For years, auto dealers were told they had to price pre-owned vehicles at 92 percent to market to move them. Of course, dropping prices forces your competitors to lower theirs, and so begins the race to the bottom. The problem with that approach is it has sucked billions of dollars out of the automotive market, with dealers struggling to average $1,500 in front-end profit per vehicle retailed even before COVID-19 hit.The pandemic and the inventory shortage it caused confirmed that you don’t have to be the cheapest. In fact, many dealers started pricing vehicles at 115 percent to 135 percent to market and generated more gross profit than they have in years. They’re operating with less staff, less overhead, fewer days’ supply and making two to three times more gross per vehicle than before the pandemic. Do we have to return to normal? Or is it time to reset the market and create a new normal — one in which dealers can enjoy healthy margins again? I would argue the latter, and the way to do it is with data — not just data from your local market but the transactional data from your store.
Every store and brand has a different customer profile. What sells well down the street may not sell well at your store. So, instead of pricing used vehicles based on what a model sold for 3 miles away, price it based on transactional data from your store and whether that model falls into one of the following categories:1. Core inventory: A vehicle is considered core if you have sold three or more in a 90-day period at an above-average profit. More weight is given to the last 14 days, which is approximately half the average turn time of 35 days (or whatever your average turn time is).If you’re a Nissan store, a pre-owned Altima is probably a core vehicle for you. If inventory data over a 90-day period shows you’ve sold four vehicles with an average turn time of 22 days and an average gross profit of $2,000, you don’t need to be the cheapest in town. Typically, I recommend pricing core vehicles at 110 percent to market. Again, since the pandemic caused inventory shortages, I’ve seen many dealers be successful pricing core vehicles at 115 percent to 135 percent to market.Every parking spot in your lot is prime real estate, so fill up as many spots as possible with core vehicles. Knowing your core vehicles also helps with sourcing decisions. Just because Kia Optimas are selling in your market does not mean you should go to auction and overpay for one if it’s not a core vehicle.2. Noncore inventory: These are your one-off sales, typically trade-ins and mostly off-brand. Maybe you’ve sold one model in the last 45 days but haven’t been able to reproduce that sale. I recommend pricing noncore vehicles at 100 percent to market, because you don’t have enough transactional data to guide you.3. Priced-to-sell inventory: Models in this category perform terribly. The goal is to move these vehicles as quickly as possible, so you can restock your prime real estate with core vehicles. If you’re part of an auto group, you might want to send this model to a store where it will perform better. I recommend selling vehicles in this category below market value. Cut your losses, move on and don’t restock.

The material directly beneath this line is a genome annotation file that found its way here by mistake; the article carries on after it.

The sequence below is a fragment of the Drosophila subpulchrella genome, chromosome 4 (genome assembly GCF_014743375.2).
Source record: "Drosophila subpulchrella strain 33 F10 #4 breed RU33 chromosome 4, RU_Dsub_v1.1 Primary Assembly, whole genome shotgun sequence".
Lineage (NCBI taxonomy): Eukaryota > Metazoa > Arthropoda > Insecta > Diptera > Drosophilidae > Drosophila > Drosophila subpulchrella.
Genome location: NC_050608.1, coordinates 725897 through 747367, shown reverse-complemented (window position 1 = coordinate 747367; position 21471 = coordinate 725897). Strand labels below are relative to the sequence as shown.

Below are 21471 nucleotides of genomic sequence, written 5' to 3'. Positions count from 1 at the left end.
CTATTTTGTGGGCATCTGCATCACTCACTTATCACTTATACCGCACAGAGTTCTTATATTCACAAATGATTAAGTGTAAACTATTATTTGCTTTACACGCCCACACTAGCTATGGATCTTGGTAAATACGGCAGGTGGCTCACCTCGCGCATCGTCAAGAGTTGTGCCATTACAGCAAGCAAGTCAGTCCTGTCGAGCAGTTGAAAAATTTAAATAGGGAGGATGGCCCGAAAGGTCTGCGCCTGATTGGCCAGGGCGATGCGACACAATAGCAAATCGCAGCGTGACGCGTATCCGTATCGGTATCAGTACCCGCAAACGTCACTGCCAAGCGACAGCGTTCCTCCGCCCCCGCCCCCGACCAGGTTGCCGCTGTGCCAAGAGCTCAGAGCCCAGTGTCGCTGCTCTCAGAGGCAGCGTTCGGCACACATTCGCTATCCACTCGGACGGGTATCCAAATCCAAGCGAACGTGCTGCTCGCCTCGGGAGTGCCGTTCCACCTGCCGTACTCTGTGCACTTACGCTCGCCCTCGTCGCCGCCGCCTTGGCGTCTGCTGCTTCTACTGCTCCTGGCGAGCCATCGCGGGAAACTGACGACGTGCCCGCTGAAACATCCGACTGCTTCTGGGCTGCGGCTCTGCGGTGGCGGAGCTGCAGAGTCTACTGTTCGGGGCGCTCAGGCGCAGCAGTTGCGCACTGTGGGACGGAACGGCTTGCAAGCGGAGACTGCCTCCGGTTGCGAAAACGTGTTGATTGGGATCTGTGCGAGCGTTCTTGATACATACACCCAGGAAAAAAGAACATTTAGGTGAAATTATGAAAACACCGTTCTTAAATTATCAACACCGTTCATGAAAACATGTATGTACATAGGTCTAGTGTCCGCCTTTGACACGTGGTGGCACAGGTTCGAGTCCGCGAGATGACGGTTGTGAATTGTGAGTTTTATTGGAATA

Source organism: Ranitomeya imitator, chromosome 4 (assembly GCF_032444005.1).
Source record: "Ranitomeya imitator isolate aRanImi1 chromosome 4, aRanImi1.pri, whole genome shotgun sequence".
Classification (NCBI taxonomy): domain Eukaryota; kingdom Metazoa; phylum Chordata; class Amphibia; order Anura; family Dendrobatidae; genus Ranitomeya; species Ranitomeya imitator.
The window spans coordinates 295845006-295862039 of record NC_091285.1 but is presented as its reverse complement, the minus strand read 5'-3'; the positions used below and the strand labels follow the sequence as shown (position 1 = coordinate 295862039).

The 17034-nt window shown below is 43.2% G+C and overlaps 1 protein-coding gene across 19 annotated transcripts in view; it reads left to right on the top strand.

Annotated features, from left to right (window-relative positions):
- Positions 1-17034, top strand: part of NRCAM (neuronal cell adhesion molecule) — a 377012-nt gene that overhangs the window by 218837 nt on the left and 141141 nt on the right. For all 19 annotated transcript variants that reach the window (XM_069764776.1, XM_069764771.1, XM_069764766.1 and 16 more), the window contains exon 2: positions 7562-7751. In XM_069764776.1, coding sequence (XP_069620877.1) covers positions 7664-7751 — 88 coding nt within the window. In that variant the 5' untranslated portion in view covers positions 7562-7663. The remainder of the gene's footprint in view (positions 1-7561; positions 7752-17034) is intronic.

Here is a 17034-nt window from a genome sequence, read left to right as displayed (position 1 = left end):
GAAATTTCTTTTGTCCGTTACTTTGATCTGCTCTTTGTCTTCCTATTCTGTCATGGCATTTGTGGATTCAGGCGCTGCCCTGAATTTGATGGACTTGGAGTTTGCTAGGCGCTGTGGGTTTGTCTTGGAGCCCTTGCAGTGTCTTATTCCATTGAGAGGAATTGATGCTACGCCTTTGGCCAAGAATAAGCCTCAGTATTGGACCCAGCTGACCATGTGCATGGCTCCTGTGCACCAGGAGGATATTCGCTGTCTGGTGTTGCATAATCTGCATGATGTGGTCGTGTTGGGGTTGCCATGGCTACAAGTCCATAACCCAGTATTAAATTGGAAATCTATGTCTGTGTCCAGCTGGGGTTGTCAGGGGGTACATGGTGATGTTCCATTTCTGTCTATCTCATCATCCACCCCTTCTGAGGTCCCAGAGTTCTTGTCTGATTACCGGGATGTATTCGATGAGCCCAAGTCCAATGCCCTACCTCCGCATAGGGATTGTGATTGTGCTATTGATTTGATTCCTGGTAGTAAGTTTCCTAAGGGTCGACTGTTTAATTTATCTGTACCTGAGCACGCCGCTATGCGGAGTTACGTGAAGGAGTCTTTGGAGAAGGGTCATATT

Once you’ve priced your vehicle, the next step is to drive the market up. Do this by raising the price, then dropping it back down temporarily. Repeat. One used-car director I know raised the price of a vehicle $1,000 above asking every Friday for three consecutive weeks. Try raising prices just before the weekend, then dropping them back down during the week.A benefit of this pricing tactic is you’ll have a few customers camped out on your vehicles, waiting for a price drop. When you raise the price, they’ll get confused. They may even call to ask why you raised the price. Explain to them it’s a market adjustment. The vehicle is in short supply and high demand. Then let the shopper know that if he or she can get to your store today, you’ll honor the old price. You’d be surprised how often and how well this tactic works. We all have an important question to ask: Was the belief that consumers always buy the cheapest ever really true? Data from sales transactions since March 2020 indicates no. I see an opportunity here to reset the market, draw a line in the sand and reclaim your gross profit margins. Use your inventory tool to help make intelligent pricing decisions, based on transactional data from your own store and your local market data. If this strategy doesn’t work for you, you can always rejoin the race to the bottom.